Toledo Blade editorial: Hiding public records

Public officials routinely skirt freedom of information laws by claiming that requests for public records are “overly broad.” The Ohio Department of Health used that excuse to try to deflect a request from NARAL Pro-Choice Ohio to gain access to records of department communications with Ohio Right to Life, the state’s most powerful anti-abortion lobby.

The request wasn’t broad at all: It sought records of calls from two phone numbers associated with Right to Life and emails exchanged with the group. NARAL sued the department this year; department officials have agreed — grudgingly — to turn over the records.

The Health Department, and Gov. John Kasich’s administration in general, promote the agenda of anti-abortion groups such as Right to Life. Records of the department’s communications reveal that Right to Life regularly corresponds with department officials about state regulation of clinics that perform abortions.

The Health Department has shut down nearly half of Ohio’s abortion clinics since 2013, when the governor signed a medically unnecessary law that requires abortion providers to secure transfer agreements with local hospitals. Right to Life played an active role in promoting the law’s passage. The Health Department is working to shut down Capital Care Network, Toledo’s only remaining abortion clinic.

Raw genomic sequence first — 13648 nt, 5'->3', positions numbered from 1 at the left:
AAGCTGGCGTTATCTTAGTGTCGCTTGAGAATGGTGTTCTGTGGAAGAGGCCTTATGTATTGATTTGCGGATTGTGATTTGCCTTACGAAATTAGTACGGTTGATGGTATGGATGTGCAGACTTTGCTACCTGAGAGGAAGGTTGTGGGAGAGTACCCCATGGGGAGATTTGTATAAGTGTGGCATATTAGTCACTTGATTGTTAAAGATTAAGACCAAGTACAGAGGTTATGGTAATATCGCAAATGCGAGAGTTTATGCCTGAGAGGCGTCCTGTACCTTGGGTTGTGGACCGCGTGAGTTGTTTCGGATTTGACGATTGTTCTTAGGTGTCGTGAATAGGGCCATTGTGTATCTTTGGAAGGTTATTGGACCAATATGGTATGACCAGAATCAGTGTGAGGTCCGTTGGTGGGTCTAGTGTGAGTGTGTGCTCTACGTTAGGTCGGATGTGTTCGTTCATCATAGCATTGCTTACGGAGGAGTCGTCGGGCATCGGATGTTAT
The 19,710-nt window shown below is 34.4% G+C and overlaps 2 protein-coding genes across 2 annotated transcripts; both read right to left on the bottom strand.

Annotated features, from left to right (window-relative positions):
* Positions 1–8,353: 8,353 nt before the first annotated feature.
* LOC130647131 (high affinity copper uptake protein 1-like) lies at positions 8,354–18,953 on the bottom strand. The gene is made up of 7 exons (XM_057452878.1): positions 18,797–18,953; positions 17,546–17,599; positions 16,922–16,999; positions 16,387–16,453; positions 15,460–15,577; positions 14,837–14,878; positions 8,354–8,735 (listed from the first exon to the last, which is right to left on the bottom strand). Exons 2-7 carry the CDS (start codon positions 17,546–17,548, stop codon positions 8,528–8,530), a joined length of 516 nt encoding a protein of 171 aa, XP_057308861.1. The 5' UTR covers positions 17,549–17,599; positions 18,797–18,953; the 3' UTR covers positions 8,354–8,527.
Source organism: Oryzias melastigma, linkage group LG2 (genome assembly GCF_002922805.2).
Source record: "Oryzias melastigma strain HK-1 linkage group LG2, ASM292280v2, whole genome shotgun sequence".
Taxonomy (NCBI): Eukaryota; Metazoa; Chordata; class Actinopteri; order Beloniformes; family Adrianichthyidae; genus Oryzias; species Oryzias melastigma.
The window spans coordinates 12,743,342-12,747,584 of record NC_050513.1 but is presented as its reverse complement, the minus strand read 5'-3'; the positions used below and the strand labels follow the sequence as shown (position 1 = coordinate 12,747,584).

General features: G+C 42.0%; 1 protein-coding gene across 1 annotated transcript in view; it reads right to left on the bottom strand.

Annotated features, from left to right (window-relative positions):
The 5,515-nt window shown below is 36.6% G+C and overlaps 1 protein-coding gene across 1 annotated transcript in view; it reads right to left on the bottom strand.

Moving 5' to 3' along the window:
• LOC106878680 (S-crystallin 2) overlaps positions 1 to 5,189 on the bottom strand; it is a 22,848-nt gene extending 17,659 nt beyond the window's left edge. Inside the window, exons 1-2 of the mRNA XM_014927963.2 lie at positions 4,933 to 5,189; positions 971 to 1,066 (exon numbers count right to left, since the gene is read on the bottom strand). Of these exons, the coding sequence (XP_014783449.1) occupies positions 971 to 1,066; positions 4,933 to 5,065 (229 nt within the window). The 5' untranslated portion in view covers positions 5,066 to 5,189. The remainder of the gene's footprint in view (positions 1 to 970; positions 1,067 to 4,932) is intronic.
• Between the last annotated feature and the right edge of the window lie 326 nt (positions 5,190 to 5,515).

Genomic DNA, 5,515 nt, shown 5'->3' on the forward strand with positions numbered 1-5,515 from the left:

Health professionals tend to oppose medically unsupported restrictions on reproductive rights. Last year, Mr. Kasich appointed a health director who does not hold a medical degree or have any expertise in public health — ostensibly a requirement for the job under Ohio law.

But medical truth doesn’t seem to have much salience for state policy makers. The Health Department grants funding to so-called pregnancy crisis centers — anti-abortion groups that dole out medically inaccurate information to pregnant women, such as unfounded claims that link abortion to breast cancer.

Dispensing false information in the guise of medical expertise should be illegal. In Ohio, though, the state sponsors such activities.

In response to NARAL’s records requests, Health Department officials and Ohio Right to Life insist that the group does not get special treatment from the department. Yet the department’s compliance with an anti-choice agenda, and its refusal to cooperate with reasonable public records requests, don’t inspire confidence in its independence.

Of all the problems this episode reveals about the state of Ohio politics, public records law should be the easiest to fix. Abortion controversies aren’t going away, but lawmakers at least must be willing to address loopholes in state law that allow officials to dodge any request they find inconvenient by deeming it too broad.

If NARAL did not have the resources to sue the Health Department — as many citizens don’t — the records it sought would never have seen the light of day. That’s clearly out of step with the intent of Ohio public records law, and ought to be swiftly rectified.